It could be the music. Blizzard has put a lot into making their lands sound right. I work in a theme park and I relate it to what we call "site sound". Locational soundtracks. As you move around the park where I work you will hear music to evoke that time period or a feeling that you may have associated with a motion picture. It conjures memories and attaches you to the location. In most cases without you even noticing. Blizzard utilizes the same mechanic. The music solidifies the area and the feeling for you. And they are very good it.
It could be the lore and the stories. This world has a history. A long and rich history that involves all sorts of humanoids and their families and offspring. Their wars and their loves. Their hopes and heartbreaks. Why else would we be so occupied with why Jaine Proudmore looks like she's had a really bad day in MoP, and speculate to the nth degree of what that means to us and how we feel about it.
Blizzard has done a fan-tabulous job of creating characters we can relate to. They are not heroes yet they are heroic. They have been imbued with all the characteristics that we can relate to and associate to those trying to act as best they can. Vulnerable yet strong personalities. What we would believe ourselves or our true life heroes to be. Not perfect but with good intent; at least as far as their personalities will allow (and ours).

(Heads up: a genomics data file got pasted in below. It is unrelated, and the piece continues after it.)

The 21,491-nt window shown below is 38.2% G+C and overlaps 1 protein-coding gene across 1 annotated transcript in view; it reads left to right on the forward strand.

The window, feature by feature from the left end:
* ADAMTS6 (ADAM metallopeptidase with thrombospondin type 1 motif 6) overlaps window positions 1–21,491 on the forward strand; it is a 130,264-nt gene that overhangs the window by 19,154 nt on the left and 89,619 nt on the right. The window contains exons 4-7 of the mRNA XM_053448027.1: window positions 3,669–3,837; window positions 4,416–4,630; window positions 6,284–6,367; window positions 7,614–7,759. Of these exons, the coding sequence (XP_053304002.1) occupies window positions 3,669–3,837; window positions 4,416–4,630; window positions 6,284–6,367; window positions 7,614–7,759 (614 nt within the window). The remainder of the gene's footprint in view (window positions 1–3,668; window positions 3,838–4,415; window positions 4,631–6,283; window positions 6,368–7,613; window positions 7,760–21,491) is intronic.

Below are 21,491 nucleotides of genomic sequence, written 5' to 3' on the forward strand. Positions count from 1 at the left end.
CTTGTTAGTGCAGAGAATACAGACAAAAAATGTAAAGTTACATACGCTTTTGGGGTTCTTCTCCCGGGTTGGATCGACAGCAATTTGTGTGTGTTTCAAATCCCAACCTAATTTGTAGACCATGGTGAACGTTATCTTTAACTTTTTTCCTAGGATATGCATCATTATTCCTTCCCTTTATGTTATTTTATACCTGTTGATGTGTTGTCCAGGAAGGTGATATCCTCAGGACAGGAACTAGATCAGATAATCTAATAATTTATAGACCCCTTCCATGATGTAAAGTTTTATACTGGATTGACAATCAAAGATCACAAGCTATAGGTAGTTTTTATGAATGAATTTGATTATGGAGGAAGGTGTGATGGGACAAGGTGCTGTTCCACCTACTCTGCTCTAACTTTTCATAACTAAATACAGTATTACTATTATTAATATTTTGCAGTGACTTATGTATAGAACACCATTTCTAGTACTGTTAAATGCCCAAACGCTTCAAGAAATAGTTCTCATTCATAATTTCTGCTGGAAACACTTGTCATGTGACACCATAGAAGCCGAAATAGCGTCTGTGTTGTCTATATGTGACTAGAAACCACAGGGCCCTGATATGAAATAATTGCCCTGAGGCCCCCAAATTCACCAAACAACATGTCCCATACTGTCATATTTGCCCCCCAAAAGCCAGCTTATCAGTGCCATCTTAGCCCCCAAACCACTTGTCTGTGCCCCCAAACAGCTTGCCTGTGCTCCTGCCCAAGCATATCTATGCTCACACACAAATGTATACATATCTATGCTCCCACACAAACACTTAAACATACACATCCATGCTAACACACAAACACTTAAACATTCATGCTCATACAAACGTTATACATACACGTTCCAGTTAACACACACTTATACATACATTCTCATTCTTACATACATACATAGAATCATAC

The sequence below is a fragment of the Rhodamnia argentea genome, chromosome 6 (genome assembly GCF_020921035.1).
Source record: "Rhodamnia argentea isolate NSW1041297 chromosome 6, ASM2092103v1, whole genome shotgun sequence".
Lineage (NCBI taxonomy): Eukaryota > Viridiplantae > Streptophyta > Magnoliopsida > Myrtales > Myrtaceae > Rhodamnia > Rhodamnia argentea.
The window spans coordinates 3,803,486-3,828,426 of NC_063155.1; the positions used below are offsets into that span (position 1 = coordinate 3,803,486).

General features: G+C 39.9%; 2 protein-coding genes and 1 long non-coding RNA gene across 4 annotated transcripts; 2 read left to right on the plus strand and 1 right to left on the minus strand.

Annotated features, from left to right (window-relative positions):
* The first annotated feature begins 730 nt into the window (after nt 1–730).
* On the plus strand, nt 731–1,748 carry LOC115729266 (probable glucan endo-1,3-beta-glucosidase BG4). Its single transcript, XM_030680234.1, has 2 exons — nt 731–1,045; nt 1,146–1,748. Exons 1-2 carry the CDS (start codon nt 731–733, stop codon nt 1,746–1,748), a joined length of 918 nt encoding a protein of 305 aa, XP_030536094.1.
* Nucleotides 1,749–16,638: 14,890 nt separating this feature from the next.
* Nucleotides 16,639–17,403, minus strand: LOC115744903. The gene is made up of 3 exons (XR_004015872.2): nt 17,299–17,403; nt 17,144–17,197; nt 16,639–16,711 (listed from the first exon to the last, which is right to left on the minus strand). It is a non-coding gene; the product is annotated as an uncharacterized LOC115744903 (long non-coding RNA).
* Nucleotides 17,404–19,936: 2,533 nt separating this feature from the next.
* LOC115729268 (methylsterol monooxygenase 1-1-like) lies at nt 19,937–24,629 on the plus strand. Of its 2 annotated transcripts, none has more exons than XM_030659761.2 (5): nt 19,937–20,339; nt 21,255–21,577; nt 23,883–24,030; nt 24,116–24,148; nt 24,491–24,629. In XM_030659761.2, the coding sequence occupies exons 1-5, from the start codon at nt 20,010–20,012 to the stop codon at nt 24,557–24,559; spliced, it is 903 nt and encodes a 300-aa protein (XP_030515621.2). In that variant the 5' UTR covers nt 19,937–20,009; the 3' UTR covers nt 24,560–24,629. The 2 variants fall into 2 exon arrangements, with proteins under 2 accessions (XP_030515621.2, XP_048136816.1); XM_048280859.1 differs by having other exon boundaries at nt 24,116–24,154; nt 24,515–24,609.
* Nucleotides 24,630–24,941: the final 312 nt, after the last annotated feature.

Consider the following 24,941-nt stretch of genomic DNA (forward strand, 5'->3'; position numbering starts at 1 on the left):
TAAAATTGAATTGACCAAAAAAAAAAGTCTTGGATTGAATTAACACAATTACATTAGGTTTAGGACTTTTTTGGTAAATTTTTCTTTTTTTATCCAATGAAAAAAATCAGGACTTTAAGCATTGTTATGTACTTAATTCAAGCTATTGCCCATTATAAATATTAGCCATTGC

There are several psychological terms that go along with the concept of attaching feelings to the game. Anthropomorphism, the idea of giving inanimate objects feelings and/or human characteristics, and animism, which is generally the same term but attributes consciousness or spirituality to an object. Animism is used more in terms of natural objects, such as a tree, than inanimate objects like a computer. The theory I have seen a bit more recently is that is it part of our human makeup and falls into the essentialist category. Meaning that is it essential or part of our nature. In other words, we are predisposed to name inanimate objects like our car or our first blankie, and attribute feelings to them. I am including a bunch of links at the bottom for where some of this information can be found on the web and where I looked up the specific definitions.